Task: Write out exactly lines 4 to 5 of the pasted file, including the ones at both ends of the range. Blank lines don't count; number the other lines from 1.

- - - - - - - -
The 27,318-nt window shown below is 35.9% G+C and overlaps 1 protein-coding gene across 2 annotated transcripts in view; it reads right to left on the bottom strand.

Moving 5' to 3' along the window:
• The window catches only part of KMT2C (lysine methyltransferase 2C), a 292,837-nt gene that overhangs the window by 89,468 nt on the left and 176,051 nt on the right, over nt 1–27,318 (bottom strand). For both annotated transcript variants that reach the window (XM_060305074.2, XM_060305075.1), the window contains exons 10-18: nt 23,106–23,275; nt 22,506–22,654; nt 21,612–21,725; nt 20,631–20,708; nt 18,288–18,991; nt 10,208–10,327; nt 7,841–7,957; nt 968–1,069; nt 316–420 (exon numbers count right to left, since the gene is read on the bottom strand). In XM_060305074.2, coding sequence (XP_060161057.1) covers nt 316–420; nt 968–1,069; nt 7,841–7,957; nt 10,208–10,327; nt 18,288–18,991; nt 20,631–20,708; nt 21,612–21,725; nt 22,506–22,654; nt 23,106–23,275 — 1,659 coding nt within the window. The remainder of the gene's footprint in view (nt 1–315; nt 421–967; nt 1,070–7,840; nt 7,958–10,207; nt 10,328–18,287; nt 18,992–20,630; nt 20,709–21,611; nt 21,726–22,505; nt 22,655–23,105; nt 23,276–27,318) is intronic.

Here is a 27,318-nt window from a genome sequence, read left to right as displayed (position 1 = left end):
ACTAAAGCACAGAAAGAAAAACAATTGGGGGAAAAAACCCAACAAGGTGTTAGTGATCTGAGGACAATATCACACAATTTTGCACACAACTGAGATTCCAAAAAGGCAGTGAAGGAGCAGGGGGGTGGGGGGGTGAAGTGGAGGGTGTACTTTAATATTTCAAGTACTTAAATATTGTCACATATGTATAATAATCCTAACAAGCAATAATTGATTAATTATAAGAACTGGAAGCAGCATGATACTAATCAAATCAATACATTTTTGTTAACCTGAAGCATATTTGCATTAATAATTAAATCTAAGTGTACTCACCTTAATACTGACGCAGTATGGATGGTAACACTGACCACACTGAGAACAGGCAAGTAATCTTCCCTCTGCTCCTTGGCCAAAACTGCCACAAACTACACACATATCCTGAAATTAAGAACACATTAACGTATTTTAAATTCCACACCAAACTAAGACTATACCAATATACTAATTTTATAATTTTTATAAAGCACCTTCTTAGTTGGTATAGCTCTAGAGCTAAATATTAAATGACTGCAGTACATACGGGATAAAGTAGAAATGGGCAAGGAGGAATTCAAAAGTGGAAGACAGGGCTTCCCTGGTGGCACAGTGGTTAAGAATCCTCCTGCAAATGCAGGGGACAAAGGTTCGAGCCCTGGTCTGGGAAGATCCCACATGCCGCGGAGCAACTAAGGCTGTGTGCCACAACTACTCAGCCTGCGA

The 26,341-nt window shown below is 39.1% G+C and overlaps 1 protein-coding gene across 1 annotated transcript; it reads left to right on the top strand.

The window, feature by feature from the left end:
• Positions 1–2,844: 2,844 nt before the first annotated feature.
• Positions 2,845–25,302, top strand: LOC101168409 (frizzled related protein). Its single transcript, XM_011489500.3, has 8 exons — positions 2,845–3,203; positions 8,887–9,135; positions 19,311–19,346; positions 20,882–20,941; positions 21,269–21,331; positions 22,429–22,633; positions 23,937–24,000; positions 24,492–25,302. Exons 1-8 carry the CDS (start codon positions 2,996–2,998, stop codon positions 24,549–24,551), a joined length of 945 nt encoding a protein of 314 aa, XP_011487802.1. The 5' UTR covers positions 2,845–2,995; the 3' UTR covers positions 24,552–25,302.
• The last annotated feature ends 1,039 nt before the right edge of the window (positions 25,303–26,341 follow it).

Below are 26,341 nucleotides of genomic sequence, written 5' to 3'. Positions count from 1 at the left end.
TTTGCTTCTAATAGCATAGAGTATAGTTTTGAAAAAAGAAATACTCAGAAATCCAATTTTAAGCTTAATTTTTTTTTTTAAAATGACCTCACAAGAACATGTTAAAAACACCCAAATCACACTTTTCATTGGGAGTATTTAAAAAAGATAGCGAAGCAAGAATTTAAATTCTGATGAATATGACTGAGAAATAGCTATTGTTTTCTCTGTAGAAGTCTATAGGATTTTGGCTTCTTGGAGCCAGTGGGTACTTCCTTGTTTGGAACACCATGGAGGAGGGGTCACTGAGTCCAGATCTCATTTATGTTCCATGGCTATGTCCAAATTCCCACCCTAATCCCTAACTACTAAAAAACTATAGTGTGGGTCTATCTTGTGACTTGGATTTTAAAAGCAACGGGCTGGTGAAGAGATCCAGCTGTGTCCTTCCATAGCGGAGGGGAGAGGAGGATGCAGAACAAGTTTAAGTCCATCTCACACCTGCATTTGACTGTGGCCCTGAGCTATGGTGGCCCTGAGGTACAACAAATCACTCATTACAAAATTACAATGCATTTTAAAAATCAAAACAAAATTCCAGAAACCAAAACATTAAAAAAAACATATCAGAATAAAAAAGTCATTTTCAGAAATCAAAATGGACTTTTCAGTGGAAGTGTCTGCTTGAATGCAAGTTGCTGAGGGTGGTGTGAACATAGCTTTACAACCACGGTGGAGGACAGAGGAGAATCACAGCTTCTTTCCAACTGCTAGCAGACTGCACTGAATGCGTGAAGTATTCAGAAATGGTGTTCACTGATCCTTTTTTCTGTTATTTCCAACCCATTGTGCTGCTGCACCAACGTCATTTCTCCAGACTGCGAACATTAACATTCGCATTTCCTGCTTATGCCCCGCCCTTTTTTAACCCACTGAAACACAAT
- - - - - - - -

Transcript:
Here is a 27,318-nt window from a genome sequence, read left to right as displayed (position 1 = left end):
ACTAAAGCACAGAAAGAAAAACAATTGGGGGAAAAAACCCAACAAGGTGTTAGTGATCTGAGGACAATATCACACAATTTTGCACACAACTGAGATTCCAAAAAGGCAGTGAAGGAGCAGGGGGGTGGGGGGGTGAAGTGGAGGGTGTACTTTAATATTTCAAGTACTTAAATATTGTCACATATGTATAATAATCCTAACAAGCAATAATTGATTAATTATAAGAACTGGAAGCAGCATGATACTAATCAAATCAATACATTTTTGTTAACCTGAAGCATATTTGCATTAATAATTAAATCTAAGTGTACTCACCTTAATACTGACGCAGTATGGATGGTAACACTGACCACACTGAGAACAGGCAAGTAATCTTCCCTCTGCTCCTTGGCCAAAACTGCCACAAACTACACACATATCCTGAAATTAAGAACACATTAACGTATTTTAAATTCCACACCAAACTAAGACTATACCAATATACTAATTTTATAATTTTTATAAAGCACCTTCTTAGTTGGTATAGCTCTAGAGCTAAATATTAAATGACTGCAGTACATACGGGATAAAGTAGAAATGGGCAAGGAGGAATTCAAAAGTGGAAGACAGGGCTTCCCTGGTGGCACAGTGGTTAAGAATCCTCCTGCAAATGCAGGGGACAAAGGTTCGAGCCCTGGTCTGGGAAGATCCCACATGCCGCGGAGCAACTAAGGCTGTGTGCCACAACTACTCAGCCTGCGA